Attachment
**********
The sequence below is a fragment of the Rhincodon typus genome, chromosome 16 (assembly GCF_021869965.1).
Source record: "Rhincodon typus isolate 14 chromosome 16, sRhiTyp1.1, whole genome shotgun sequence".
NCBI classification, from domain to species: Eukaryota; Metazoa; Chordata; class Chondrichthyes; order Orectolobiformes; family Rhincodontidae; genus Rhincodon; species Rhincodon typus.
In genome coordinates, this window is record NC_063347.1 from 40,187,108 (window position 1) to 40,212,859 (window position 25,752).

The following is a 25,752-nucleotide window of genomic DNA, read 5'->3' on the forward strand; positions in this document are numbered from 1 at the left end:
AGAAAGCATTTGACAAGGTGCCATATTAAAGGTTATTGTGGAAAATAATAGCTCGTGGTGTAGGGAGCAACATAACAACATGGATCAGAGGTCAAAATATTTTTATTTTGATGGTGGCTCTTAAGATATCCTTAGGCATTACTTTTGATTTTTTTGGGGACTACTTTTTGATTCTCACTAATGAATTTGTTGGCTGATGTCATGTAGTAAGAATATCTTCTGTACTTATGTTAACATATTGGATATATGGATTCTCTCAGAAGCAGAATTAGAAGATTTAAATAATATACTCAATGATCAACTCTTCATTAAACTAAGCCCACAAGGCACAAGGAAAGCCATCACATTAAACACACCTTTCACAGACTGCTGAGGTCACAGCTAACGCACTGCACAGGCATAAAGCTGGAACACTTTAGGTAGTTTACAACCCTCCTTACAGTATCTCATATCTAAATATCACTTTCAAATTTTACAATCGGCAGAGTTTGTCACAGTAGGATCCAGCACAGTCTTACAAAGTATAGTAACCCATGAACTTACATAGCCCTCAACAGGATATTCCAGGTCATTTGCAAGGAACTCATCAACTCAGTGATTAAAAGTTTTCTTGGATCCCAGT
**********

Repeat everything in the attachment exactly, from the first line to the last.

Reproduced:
The sequence below is a fragment of the Rhincodon typus genome, chromosome 16 (assembly GCF_021869965.1).
Source record: "Rhincodon typus isolate 14 chromosome 16, sRhiTyp1.1, whole genome shotgun sequence".
NCBI classification, from domain to species: Eukaryota; Metazoa; Chordata; class Chondrichthyes; order Orectolobiformes; family Rhincodontidae; genus Rhincodon; species Rhincodon typus.
In genome coordinates, this window is record NC_063347.1 from 40,187,108 (window position 1) to 40,212,859 (window position 25,752).

The following is a 25,752-nucleotide window of genomic DNA, read 5'->3' on the forward strand; positions in this document are numbered from 1 at the left end:
AGAAAGCATTTGACAAGGTGCCATATTAAAGGTTATTGTGGAAAATAATAGCTCGTGGTGTAGGGAGCAACATAACAACATGGATCAGAGGTCAAAATATTTTTATTTTGATGGTGGCTCTTAAGATATCCTTAGGCATTACTTTTGATTTTTTTGGGGACTACTTTTTGATTCTCACTAATGAATTTGTTGGCTGATGTCATGTAGTAAGAATATCTTCTGTACTTATGTTAACATATTGGATATATGGATTCTCTCAGAAGCAGAATTAGAAGATTTAAATAATATACTCAATGATCAACTCTTCATTAAACTAAGCCCACAAGGCACAAGGAAAGCCATCACATTAAACACACCTTTCACAGACTGCTGAGGTCACAGCTAACGCACTGCACAGGCATAAAGCTGGAACACTTTAGGTAGTTTACAACCCTCCTTACAGTATCTCATATCTAAATATCACTTTCAAATTTTACAATCGGCAGAGTTTGTCACAGTAGGATCCAGCACAGTCTTACAAAGTATAGTAACCCATGAACTTACATAGCCCTCAACAGGATATTCCAGGTCATTTGCAAGGAACTCATCAACTCAGTGATTAAAAGTTTTCTTGGATCCCAGT